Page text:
The hormonal system’s response to stress

The second mechanism of response to stress is the triggering of a chain of hormonal reactions in the brain. The chain reaction begins in the hypothalamus and pituitary gland, areas of the brain that regulate the hormonal system. They are located side by side and are closely related. These areas are often viewed as the place where our emotions, thoughts, and feelings are converted into hormonal signals. The pituitary gland can be thought of as the conductor of an orchestra of endocrine glands. It secretes hormones, which in turn stimulate all endocrine glands, including the thyroid, adrenal glands, and ovaries or testes, to produce their own hormones. When the stress response is triggered, the hypothalamus begins to release corticotropin-releasing hormone (CRH), then the pituitary gland releases the hormone adrenocorticotropin. This causes the adrenal glands to secrete the main stress hormone, cortisol.

Of the several stress hormones, cortisol is the most potent and has many-sided effects on the body. Severe and sudden stress leads to increased cortisol levels. Cortisol causes blood sugar to rise to provide energy for the fight-or-flight response. It is the main anti-inflammatory hormone that suppresses the cells of the immune system and prepares the body for possible damage. In the event of injury, inflammation triggered by the cells of the immune system can make the healing process more difficult. Therefore, by suppressing the immune system, cortisol helps prevent its hyperactivity and the production of tissue-damaging molecules that need to be repaired.

Manifestations of the stress response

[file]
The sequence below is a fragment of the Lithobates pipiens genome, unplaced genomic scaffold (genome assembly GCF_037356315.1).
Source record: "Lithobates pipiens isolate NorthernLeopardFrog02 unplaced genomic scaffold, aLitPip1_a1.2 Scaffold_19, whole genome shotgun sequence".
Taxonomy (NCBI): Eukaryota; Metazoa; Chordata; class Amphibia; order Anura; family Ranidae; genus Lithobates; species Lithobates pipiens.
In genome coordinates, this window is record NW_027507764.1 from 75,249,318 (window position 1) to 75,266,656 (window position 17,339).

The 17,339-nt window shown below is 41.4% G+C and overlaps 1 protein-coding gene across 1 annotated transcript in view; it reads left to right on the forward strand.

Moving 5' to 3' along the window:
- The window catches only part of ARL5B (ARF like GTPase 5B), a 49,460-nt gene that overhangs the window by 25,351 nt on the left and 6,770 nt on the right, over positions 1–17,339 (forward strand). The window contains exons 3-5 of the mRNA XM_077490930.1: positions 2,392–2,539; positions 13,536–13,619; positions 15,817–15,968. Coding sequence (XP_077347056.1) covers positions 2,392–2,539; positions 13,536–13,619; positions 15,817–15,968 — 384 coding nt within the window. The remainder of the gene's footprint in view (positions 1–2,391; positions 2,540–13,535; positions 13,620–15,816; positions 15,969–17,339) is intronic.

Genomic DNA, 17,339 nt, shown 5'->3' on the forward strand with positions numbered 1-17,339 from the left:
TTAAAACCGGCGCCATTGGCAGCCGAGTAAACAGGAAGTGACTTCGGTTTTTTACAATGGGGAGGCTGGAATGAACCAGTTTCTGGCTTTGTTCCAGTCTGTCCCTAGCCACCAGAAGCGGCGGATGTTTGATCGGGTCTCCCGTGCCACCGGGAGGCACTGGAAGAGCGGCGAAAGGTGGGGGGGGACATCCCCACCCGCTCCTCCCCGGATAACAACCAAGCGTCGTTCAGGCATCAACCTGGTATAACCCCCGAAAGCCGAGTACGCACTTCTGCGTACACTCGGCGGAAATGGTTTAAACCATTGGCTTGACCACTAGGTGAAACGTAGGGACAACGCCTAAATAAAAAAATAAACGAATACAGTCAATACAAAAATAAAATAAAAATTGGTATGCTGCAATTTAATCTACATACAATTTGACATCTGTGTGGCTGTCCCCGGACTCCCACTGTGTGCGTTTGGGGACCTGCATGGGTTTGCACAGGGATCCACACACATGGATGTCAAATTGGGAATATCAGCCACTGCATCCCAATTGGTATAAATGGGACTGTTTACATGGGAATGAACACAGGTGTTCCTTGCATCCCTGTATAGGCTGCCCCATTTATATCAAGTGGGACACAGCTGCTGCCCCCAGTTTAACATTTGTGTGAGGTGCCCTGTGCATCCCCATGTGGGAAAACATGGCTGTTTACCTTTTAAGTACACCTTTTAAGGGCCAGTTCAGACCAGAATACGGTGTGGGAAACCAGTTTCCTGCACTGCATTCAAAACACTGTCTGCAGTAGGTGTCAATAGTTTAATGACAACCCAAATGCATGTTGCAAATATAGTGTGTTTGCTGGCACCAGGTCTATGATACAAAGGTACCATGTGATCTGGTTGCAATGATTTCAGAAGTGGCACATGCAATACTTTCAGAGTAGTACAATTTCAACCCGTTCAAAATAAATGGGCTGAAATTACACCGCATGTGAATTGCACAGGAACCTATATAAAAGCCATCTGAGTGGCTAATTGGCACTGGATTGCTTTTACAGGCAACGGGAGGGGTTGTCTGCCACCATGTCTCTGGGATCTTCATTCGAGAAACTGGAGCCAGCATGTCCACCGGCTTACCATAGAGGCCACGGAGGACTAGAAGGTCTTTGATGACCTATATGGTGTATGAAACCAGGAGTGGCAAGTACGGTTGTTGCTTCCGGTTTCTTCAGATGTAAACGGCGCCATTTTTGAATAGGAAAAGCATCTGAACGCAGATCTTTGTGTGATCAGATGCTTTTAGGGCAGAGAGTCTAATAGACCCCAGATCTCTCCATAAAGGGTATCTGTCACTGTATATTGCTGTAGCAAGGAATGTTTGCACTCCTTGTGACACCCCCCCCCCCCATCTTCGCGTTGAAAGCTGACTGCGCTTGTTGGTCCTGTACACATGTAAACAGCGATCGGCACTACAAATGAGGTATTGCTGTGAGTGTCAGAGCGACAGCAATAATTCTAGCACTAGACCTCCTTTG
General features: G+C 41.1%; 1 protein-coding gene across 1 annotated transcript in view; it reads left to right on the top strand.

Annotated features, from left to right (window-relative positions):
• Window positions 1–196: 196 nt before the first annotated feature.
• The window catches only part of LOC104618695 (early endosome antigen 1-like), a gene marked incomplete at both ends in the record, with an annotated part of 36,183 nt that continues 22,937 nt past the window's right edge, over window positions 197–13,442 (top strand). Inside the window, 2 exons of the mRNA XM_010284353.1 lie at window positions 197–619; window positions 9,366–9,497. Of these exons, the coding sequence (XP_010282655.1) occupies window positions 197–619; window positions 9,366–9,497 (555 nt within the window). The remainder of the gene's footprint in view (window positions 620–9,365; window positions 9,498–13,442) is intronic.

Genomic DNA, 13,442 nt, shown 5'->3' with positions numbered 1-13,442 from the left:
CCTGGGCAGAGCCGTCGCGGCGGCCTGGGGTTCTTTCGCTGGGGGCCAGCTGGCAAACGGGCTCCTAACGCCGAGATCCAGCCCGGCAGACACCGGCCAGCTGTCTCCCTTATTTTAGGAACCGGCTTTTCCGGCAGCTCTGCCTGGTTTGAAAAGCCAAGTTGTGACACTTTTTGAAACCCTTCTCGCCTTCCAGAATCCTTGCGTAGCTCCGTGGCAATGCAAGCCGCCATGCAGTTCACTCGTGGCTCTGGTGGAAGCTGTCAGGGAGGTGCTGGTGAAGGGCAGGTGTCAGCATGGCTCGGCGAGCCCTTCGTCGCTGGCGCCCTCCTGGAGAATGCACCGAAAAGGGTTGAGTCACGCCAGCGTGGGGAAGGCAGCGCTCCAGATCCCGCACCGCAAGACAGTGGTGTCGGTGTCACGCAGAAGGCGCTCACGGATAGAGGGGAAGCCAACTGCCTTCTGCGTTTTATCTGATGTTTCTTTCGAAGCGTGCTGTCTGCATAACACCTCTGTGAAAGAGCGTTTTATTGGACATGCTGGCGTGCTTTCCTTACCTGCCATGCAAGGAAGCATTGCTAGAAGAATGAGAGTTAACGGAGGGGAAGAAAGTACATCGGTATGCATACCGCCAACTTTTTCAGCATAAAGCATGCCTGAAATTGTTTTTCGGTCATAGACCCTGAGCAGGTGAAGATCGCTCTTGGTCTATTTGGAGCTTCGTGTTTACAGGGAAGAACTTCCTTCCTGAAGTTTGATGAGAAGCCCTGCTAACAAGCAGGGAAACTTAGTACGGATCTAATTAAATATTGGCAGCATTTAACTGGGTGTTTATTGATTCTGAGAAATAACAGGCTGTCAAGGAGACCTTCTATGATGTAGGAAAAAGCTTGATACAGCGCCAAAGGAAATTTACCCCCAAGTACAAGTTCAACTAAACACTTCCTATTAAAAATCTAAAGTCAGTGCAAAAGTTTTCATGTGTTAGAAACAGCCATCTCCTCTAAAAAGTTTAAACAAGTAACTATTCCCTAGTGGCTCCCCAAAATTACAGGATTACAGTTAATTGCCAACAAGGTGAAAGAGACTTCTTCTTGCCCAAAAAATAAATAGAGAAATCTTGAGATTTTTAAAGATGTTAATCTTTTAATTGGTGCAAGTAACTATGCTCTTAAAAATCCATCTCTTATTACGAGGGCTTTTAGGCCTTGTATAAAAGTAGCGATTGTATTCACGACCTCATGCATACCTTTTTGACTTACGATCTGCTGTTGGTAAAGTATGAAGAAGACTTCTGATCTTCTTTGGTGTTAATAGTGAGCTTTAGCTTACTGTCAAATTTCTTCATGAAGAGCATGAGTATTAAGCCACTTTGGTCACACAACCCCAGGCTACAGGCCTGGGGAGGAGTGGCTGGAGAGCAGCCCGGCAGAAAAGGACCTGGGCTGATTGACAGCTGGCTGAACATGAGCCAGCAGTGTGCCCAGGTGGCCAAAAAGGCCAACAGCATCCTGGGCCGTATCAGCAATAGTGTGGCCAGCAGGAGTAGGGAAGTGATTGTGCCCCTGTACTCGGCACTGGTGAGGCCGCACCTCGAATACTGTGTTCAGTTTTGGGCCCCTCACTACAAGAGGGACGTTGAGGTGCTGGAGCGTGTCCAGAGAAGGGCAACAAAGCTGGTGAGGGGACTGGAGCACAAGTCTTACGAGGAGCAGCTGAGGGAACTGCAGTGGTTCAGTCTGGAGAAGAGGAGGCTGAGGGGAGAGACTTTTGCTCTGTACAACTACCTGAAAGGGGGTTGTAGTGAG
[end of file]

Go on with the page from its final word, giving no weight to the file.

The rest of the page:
Understanding these two stress responses (the fight-or-flight response of the sympathetic nervous system and the cortisol response) is essential because they directly affect the immune system. But first, let’s talk about how stress responses feel.

The reaction to a stressful situation can be acute, but it can also last after the situation is resolved. For example: If you have had conflicts with a friend or partner, or were caring for a seriously ill relative, you may have been unable to sleep for a long time at night due to anxiety or anxiety, felt muscle tension causing back or neck pain, or a rapid heart rate. Tension headache or other types of headache, stomach pain, and irritable bowel syndrome may occur, such as diarrhea and / or constipation. Symptoms such as dry eyes, dry mouth, cold hands or feet are also possible. If these sensations do not go away for too long, you may find that you have begun to hurt frequently. The immune system has malfunctioned.


1. Increased appetite and food cravings.

2. Increase in body fat.

3. Decreased muscle mass.

4. Decrease in bone density.

5. Increased anxiety.

6. Increased depression.

7. Mood swings (anger and irritability).

8. Decreased sex drive.

9. Disorders in the immune system.

10. Impaired memory and learning ability.

11. Increased PMS symptoms such as fluid retention and irritability.

12. Change in the menstrual cycle.

13. Intensification of menopausal symptoms such as hot flashes and night sweats.

One of the most common symptoms of persistently elevated cortisol levels is an increase in waist size. Studies have shown that under stress, people experience an overwhelming cravings for sugary and fatty foods. These foods stimulate the production of insulin, a hormone that lowers blood sugar. The combination of high concentrations of insulin and cortisol causes fat to accumulate around the viscera, leading to abdominal obesity. Not only does it become difficult to button up trousers, belly fat, or “brown fat,” looks and behaves differently from other adipose tissue in the body, but it causes numerous foci of inflammation. And inflammation is a common root cause of all autoimmune diseases and other illnesses such as heart disease, stroke, diabetes, and cancer.

How to protect yourself from the negative effects of stress and improve your health, the book “Program for the restoration of the immune system” will tell you.

Leave a Reply

Your email address will not be published. Required fields are marked *